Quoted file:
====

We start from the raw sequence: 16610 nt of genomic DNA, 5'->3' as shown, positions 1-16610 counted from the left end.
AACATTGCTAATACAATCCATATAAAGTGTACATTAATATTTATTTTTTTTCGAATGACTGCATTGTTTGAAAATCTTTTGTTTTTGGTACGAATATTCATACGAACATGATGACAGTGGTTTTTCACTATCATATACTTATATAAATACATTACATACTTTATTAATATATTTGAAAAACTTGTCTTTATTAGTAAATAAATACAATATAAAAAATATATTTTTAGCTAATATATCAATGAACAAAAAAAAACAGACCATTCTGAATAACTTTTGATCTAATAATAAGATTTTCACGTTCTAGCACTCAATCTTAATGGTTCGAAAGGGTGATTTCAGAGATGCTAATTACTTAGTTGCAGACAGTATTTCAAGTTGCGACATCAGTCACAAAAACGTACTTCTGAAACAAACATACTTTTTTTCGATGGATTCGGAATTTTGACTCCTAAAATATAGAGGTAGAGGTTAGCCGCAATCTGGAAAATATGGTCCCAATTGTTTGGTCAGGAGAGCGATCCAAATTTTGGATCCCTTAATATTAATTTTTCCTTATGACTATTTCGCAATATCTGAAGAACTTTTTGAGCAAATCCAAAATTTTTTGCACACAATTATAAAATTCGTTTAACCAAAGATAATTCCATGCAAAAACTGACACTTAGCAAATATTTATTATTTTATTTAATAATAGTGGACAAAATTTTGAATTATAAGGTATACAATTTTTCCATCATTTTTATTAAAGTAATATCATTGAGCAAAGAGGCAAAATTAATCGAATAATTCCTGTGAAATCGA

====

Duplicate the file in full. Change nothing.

We start from the raw sequence: 16610 nt of genomic DNA, 5'->3' as shown, positions 1-16610 counted from the left end.
AACATTGCTAATACAATCCATATAAAGTGTACATTAATATTTATTTTTTTTCGAATGACTGCATTGTTTGAAAATCTTTTGTTTTTGGTACGAATATTCATACGAACATGATGACAGTGGTTTTTCACTATCATATACTTATATAAATACATTACATACTTTATTAATATATTTGAAAAACTTGTCTTTATTAGTAAATAAATACAATATAAAAAATATATTTTTAGCTAATATATCAATGAACAAAAAAAAACAGACCATTCTGAATAACTTTTGATCTAATAATAAGATTTTCACGTTCTAGCACTCAATCTTAATGGTTCGAAAGGGTGATTTCAGAGATGCTAATTACTTAGTTGCAGACAGTATTTCAAGTTGCGACATCAGTCACAAAAACGTACTTCTGAAACAAACATACTTTTTTTCGATGGATTCGGAATTTTGACTCCTAAAATATAGAGGTAGAGGTTAGCCGCAATCTGGAAAATATGGTCCCAATTGTTTGGTCAGGAGAGCGATCCAAATTTTGGATCCCTTAATATTAATTTTTCCTTATGACTATTTCGCAATATCTGAAGAACTTTTTGAGCAAATCCAAAATTTTTTGCACACAATTATAAAATTCGTTTAACCAAAGATAATTCCATGCAAAAACTGACACTTAGCAAATATTTATTATTTTATTTAATAATAGTGGACAAAATTTTGAATTATAAGGTATACAATTTTTCCATCATTTTTATTAAAGTAATATCATTGAGCAAAGAGGCAAAATTAATCGAATAATTCCTGTGAAATCGA